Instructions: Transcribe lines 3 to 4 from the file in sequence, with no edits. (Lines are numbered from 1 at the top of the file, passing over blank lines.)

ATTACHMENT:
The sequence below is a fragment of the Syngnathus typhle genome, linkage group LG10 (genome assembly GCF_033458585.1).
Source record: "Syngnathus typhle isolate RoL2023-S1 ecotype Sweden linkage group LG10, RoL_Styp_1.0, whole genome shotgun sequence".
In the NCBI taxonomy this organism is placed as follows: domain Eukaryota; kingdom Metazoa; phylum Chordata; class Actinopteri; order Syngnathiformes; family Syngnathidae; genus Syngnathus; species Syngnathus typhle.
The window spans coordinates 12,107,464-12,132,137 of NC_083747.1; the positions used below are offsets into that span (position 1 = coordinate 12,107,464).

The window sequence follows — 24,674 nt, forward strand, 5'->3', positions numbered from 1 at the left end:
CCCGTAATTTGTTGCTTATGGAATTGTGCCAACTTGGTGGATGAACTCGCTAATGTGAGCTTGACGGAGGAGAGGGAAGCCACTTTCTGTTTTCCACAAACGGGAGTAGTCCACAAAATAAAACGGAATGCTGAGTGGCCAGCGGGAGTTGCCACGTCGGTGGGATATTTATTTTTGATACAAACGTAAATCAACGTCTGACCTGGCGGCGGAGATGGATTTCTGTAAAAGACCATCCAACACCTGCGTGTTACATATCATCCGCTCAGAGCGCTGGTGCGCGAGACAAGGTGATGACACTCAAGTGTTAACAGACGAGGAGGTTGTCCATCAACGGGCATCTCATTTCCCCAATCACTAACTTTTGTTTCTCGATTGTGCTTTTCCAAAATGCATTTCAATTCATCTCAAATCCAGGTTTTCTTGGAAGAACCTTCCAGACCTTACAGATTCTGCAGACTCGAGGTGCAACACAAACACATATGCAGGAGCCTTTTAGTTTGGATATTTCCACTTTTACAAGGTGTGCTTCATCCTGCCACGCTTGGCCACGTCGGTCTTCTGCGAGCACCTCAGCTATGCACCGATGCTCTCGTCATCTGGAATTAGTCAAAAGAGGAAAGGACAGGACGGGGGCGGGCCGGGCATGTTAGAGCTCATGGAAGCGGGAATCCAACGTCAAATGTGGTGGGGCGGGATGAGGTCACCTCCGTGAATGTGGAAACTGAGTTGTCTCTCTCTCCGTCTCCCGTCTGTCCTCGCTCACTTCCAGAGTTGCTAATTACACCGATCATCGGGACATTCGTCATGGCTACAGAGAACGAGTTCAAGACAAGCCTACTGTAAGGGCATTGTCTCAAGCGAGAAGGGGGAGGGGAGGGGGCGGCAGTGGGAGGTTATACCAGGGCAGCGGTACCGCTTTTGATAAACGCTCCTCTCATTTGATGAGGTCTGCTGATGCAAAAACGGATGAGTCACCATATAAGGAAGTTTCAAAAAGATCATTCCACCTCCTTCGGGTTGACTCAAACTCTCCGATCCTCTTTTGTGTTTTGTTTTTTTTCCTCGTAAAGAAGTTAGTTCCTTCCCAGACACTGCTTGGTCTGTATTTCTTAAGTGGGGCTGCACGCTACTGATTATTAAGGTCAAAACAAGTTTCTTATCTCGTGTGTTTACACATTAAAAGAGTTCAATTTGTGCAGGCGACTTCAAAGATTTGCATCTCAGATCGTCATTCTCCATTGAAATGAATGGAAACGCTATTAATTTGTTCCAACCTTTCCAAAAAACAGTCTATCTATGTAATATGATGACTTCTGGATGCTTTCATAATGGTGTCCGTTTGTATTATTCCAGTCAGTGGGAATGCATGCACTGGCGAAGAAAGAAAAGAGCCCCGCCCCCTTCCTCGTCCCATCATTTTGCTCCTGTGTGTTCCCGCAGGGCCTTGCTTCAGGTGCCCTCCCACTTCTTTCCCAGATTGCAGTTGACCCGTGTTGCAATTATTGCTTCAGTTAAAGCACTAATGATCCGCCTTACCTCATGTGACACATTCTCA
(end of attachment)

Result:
In the NCBI taxonomy this organism is placed as follows: domain Eukaryota; kingdom Metazoa; phylum Chordata; class Actinopteri; order Syngnathiformes; family Syngnathidae; genus Syngnathus; species Syngnathus typhle.
The window spans coordinates 12,107,464-12,132,137 of NC_083747.1; the positions used below are offsets into that span (position 1 = coordinate 12,107,464).